‘The Sisters Brothers’ Turns the Myth of the Old West on Its Head

The opening scene of “The Sisters Brothers” shows an unadorned house standing on barren plains in the darkness. Shadowy figures hide behind nearby rocks introducing themselves as the Sisters Brothers with a promise of mercy if those inside surrender a comrade. Flashes of fire illuminate the black as weapons open fire. And then silence. The shadows move from the rocks towards the house. They enter and execute anyone still alive. There is no light. Faces are in shadow. The lone survivor escapes through a hole in the roof. He doesn’t live long.

The next scene happens the next day. It may be daytime but the muted sunshine doesn’t make it bright. Charlie Sisters (Joaquin Phoenix) receives payment and their next assignment from the Commodore, a passionless frontier capitalist played by the underused Rutger Hauer. Charlie conveys the assignment to the other Sisters brother Eli (John C. Reilly). A person by the ambitious name of Hermann Kermit Warm (Riz Ahmed) has robbed the Commodore and he must die. They are to meet up with another Commodore employee, John Morris (Jake Gyllenhaal) who will deliver to them the above-mentioned Warm for execution.

But Charlie doesn’t tell Eli the whole truth and it won’t be the first time during the course of the movie that lies and betrayal will change or destroy the lives of Morris, Warm, and the Sisters brothers.

John Ford directed Westerns that were open to the landscape around them. They were as authentic as a Hollywood Western could be, dusty and grim, but often playing second fiddle to the epic landscape around them.

French director Jacques Audiard brings a different sensibility. His film is equally embedded in the western landscape. But the sun is always filtered with muted, desaturated earth tones. And unlike Ford’s monumental nature, Audiard’s borders on perilous claustrophobia, where a spider can crawl into a sleeping man’s mouth with awful results or a bison can gore tethered horses in the night. Audiard’s camera uses equally claustrophobic close-ups for the actors. Instead of intimate, the audience feels distanced from any one of the monochrome shadows that populate this film, including the Sisters brothers themselves.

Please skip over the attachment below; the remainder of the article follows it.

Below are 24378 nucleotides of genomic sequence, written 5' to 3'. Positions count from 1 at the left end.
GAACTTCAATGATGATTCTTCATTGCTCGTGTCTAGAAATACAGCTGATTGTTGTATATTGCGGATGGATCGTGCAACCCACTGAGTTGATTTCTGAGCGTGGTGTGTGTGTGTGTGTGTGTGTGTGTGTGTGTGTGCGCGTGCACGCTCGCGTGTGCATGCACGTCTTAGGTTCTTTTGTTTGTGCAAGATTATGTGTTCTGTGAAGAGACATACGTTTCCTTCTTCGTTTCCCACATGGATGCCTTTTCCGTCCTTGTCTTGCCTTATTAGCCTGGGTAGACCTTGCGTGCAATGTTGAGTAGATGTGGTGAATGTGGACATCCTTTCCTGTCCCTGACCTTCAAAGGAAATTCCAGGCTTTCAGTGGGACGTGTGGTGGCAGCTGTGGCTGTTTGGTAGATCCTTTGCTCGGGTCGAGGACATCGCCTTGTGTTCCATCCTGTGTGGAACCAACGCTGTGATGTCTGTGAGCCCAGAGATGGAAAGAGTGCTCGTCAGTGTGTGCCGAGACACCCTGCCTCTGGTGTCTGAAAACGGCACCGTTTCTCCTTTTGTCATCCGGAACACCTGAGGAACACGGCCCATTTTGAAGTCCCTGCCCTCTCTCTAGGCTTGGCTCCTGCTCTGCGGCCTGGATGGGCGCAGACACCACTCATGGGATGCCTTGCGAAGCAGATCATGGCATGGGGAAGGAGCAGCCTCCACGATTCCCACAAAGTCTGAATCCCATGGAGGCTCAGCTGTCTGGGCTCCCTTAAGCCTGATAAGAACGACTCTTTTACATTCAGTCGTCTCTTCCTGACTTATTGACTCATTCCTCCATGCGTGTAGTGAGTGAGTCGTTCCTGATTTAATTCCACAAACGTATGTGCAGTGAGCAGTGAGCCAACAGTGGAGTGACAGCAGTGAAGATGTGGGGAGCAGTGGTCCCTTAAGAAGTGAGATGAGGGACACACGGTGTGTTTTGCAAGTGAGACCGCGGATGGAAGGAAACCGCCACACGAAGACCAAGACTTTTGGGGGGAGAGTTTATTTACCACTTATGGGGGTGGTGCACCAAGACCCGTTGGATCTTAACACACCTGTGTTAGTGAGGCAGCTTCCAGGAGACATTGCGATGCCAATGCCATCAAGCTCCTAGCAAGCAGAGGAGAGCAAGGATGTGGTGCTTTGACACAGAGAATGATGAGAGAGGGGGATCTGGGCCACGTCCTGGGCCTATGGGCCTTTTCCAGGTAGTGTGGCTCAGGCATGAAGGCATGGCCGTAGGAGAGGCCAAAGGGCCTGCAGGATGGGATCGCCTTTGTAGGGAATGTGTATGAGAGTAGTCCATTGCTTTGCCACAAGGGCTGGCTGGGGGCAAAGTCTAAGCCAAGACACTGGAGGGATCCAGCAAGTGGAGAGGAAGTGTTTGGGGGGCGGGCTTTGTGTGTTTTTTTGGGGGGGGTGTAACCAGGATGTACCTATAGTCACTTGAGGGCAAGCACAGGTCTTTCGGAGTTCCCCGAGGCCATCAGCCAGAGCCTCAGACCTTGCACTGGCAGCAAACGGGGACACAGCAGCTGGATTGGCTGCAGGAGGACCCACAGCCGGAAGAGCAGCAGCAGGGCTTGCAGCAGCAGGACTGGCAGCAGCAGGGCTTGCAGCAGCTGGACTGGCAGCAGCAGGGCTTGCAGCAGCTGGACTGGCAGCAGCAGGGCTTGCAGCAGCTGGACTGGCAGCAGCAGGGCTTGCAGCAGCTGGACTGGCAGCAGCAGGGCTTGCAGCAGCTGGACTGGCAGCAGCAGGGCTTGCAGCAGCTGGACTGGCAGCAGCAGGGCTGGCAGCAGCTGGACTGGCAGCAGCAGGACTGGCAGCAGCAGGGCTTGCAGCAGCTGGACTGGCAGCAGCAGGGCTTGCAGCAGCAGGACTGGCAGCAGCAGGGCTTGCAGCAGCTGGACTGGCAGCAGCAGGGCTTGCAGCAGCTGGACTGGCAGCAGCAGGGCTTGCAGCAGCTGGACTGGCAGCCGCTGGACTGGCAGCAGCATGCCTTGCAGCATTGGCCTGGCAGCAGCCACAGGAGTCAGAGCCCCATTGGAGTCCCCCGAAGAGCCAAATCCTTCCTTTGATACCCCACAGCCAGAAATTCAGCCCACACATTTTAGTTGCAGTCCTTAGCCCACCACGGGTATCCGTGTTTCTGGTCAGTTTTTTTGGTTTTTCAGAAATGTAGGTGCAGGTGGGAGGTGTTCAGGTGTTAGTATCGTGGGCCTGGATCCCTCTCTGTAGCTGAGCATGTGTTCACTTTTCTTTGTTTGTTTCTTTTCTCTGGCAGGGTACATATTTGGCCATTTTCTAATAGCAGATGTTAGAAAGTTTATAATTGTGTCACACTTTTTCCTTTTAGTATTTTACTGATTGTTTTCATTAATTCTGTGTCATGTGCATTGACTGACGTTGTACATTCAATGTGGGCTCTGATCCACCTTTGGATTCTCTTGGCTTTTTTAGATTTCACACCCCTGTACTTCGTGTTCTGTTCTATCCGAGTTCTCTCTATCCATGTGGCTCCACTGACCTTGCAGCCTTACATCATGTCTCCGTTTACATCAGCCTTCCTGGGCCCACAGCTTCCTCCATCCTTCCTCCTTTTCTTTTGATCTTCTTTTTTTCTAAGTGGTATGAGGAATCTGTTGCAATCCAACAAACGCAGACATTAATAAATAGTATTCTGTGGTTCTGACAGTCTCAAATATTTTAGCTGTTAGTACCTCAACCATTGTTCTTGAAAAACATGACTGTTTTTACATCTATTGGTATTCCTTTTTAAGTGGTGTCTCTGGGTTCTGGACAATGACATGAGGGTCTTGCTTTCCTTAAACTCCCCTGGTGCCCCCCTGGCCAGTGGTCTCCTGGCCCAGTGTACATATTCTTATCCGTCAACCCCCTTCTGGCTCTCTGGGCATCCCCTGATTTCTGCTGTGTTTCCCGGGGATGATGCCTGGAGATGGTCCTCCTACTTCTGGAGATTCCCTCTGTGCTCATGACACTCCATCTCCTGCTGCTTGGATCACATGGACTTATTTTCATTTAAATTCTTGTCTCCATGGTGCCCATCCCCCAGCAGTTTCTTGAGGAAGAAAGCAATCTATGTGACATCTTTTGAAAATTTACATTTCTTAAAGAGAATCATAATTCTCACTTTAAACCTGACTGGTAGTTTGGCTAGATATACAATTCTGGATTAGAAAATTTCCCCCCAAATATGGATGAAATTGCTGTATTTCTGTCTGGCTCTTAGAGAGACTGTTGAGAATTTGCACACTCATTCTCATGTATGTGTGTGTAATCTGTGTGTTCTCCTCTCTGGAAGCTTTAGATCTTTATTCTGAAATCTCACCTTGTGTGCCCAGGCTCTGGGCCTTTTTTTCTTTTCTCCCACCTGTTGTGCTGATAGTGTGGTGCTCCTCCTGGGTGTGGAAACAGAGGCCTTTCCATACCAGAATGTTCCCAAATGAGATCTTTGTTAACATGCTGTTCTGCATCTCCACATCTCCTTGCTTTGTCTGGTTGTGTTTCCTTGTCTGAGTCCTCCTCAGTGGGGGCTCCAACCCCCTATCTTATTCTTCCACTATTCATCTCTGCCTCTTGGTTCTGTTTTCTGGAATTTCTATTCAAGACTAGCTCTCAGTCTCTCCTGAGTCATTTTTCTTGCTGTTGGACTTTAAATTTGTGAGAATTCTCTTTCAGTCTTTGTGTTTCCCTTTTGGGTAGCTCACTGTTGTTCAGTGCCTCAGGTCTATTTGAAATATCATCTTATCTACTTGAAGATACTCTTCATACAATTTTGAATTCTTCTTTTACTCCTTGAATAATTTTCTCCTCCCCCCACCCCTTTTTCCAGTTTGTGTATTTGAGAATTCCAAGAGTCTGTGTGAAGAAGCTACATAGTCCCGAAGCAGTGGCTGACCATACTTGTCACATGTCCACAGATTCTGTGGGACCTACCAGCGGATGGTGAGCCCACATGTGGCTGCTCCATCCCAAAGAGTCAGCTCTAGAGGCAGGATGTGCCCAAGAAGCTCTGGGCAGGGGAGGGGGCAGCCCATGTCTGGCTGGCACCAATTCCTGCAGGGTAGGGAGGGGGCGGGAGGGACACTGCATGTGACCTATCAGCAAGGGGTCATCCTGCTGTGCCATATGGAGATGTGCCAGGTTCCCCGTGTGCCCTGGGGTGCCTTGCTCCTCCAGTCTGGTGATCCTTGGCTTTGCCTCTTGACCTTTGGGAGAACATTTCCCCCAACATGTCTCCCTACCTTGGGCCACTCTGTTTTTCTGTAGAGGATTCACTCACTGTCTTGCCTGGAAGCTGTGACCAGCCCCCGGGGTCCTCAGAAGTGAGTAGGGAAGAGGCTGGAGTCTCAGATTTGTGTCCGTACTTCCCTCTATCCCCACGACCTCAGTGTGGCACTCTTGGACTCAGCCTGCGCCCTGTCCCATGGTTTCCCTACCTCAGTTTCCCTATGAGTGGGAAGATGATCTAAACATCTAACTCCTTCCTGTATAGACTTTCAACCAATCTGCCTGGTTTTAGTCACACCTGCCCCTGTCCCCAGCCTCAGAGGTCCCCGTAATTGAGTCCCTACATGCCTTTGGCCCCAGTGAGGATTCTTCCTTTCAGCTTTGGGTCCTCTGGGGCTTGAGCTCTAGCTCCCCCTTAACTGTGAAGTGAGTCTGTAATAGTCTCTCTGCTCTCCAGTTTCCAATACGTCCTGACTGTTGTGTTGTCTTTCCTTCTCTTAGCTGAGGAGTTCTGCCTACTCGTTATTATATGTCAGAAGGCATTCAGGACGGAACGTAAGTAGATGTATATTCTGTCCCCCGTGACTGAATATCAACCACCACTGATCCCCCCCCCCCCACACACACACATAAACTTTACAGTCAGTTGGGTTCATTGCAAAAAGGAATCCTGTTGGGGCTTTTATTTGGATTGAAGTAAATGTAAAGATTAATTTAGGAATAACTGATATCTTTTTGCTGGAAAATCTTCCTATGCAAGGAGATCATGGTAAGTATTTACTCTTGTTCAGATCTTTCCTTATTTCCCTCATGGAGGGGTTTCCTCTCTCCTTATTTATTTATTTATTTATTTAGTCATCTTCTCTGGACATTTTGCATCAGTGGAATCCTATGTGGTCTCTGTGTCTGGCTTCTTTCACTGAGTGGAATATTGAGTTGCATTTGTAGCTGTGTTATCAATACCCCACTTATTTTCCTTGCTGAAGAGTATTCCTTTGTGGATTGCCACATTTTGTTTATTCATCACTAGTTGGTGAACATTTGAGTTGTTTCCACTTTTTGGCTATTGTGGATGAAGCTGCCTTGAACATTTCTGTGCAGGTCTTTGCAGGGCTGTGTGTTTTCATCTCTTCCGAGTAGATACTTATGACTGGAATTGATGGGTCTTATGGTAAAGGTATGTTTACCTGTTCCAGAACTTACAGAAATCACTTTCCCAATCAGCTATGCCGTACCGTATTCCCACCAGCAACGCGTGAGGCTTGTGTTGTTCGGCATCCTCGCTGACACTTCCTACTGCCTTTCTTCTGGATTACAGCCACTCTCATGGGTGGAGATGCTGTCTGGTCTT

Like all good Westerns, “The Sisters Brothers” is a story of redemption and change. It is a story that belongs exclusively to the Sisters brothers, while most everyone else exists to die. And in their death, contribute to the change and redemption of Charlie and Eli.

The acting is solid and seems as organic as the nature around them. John C. Reilly underplays to great effect. His simple portrayal is rooted in the soul of a simple man who longs for another life and yet is committed to the protection of the crazier brother. Gyllenhaal does his acting homework. Portraying John Morris as searching lost soul, he captures the essence and accent of a gentle educated New Englander of 1851. Ahmed provides the glow of an earnest believer in the best in humankind, regardless of the inhumanity that surrounds him.

Phoenix makes the character of Charlie strongly violent and morally weak enough that he ends up destroying everyone and everything with whom he comes in contact. Phoenix’s only fault at times is his tendency to sound too modern.

Overall, “The Sisters Brothers” is photographed (by Benoit Debîe) and directed with a never-ending grunginess that makes it as much a mythic portrayal of the real West as any film of John Ford’s. A buffalo goring a horse in the night in a dense forest is a bit of a reach.  However, its most stunning moment comes at the end. Without giving much away, the story’s memorable resolution boasts a precisely choreographed long single take, poetically lyrical and transcendently more moving than anything else in the film.

Written for the screen by the director and Thomas Bidegain while based on the novel by Patrick DeWitt, “The Sisters Brothers” is an existential examination of life in the American western wilderness.

The Sisters Brothers” opens Sept. 21 in theaters nationwide.